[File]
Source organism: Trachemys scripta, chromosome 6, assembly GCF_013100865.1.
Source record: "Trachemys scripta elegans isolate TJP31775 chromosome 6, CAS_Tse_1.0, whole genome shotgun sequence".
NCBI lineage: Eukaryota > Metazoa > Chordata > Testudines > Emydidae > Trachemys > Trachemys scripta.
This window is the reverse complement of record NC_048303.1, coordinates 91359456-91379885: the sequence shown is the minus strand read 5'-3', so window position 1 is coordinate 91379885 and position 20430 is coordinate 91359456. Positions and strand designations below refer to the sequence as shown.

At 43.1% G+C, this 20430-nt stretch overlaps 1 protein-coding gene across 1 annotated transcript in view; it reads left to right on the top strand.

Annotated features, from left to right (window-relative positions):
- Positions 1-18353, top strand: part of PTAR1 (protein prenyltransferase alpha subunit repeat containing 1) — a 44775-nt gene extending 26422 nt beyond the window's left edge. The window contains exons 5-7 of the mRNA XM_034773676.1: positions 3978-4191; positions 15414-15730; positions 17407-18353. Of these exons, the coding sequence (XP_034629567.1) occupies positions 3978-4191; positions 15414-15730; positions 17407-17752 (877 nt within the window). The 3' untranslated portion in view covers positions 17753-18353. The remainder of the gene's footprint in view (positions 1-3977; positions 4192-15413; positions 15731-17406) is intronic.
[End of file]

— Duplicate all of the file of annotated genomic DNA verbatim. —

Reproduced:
Source organism: Trachemys scripta, chromosome 6, assembly GCF_013100865.1.
Source record: "Trachemys scripta elegans isolate TJP31775 chromosome 6, CAS_Tse_1.0, whole genome shotgun sequence".
NCBI lineage: Eukaryota > Metazoa > Chordata > Testudines > Emydidae > Trachemys > Trachemys scripta.
This window is the reverse complement of record NC_048303.1, coordinates 91359456-91379885: the sequence shown is the minus strand read 5'-3', so window position 1 is coordinate 91379885 and position 20430 is coordinate 91359456. Positions and strand designations below refer to the sequence as shown.

At 43.1% G+C, this 20430-nt stretch overlaps 1 protein-coding gene across 1 annotated transcript in view; it reads left to right on the top strand.

Annotated features, from left to right (window-relative positions):
- Positions 1-18353, top strand: part of PTAR1 (protein prenyltransferase alpha subunit repeat containing 1) — a 44775-nt gene extending 26422 nt beyond the window's left edge. The window contains exons 5-7 of the mRNA XM_034773676.1: positions 3978-4191; positions 15414-15730; positions 17407-18353. Of these exons, the coding sequence (XP_034629567.1) occupies positions 3978-4191; positions 15414-15730; positions 17407-17752 (877 nt within the window). The 3' untranslated portion in view covers positions 17753-18353. The remainder of the gene's footprint in view (positions 1-3977; positions 4192-15413; positions 15731-17406) is intronic.